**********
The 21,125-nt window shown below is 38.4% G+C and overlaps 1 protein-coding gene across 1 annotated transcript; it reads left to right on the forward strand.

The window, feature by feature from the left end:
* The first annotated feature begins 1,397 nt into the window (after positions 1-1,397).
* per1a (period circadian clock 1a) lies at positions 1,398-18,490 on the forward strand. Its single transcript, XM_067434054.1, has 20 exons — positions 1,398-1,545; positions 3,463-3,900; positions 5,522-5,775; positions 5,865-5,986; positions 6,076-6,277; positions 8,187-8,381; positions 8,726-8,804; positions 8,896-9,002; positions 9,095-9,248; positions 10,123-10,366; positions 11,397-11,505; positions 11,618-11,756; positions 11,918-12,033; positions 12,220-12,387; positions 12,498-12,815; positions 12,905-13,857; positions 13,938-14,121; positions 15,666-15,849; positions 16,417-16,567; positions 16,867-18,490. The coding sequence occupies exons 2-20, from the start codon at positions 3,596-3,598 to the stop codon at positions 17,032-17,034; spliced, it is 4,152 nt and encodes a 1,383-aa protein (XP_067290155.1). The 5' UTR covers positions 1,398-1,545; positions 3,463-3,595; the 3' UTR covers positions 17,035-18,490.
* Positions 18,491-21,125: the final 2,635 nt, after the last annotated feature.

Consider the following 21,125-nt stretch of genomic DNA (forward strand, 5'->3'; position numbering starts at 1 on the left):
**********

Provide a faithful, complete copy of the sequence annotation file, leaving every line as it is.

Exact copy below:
The 21,125-nt window shown below is 38.4% G+C and overlaps 1 protein-coding gene across 1 annotated transcript; it reads left to right on the forward strand.

The window, feature by feature from the left end:
* The first annotated feature begins 1,397 nt into the window (after positions 1-1,397).
* per1a (period circadian clock 1a) lies at positions 1,398-18,490 on the forward strand. Its single transcript, XM_067434054.1, has 20 exons — positions 1,398-1,545; positions 3,463-3,900; positions 5,522-5,775; positions 5,865-5,986; positions 6,076-6,277; positions 8,187-8,381; positions 8,726-8,804; positions 8,896-9,002; positions 9,095-9,248; positions 10,123-10,366; positions 11,397-11,505; positions 11,618-11,756; positions 11,918-12,033; positions 12,220-12,387; positions 12,498-12,815; positions 12,905-13,857; positions 13,938-14,121; positions 15,666-15,849; positions 16,417-16,567; positions 16,867-18,490. The coding sequence occupies exons 2-20, from the start codon at positions 3,596-3,598 to the stop codon at positions 17,032-17,034; spliced, it is 4,152 nt and encodes a 1,383-aa protein (XP_067290155.1). The 5' UTR covers positions 1,398-1,545; positions 3,463-3,595; the 3' UTR covers positions 17,035-18,490.
* Positions 18,491-21,125: the final 2,635 nt, after the last annotated feature.

Consider the following 21,125-nt stretch of genomic DNA (forward strand, 5'->3'; position numbering starts at 1 on the left):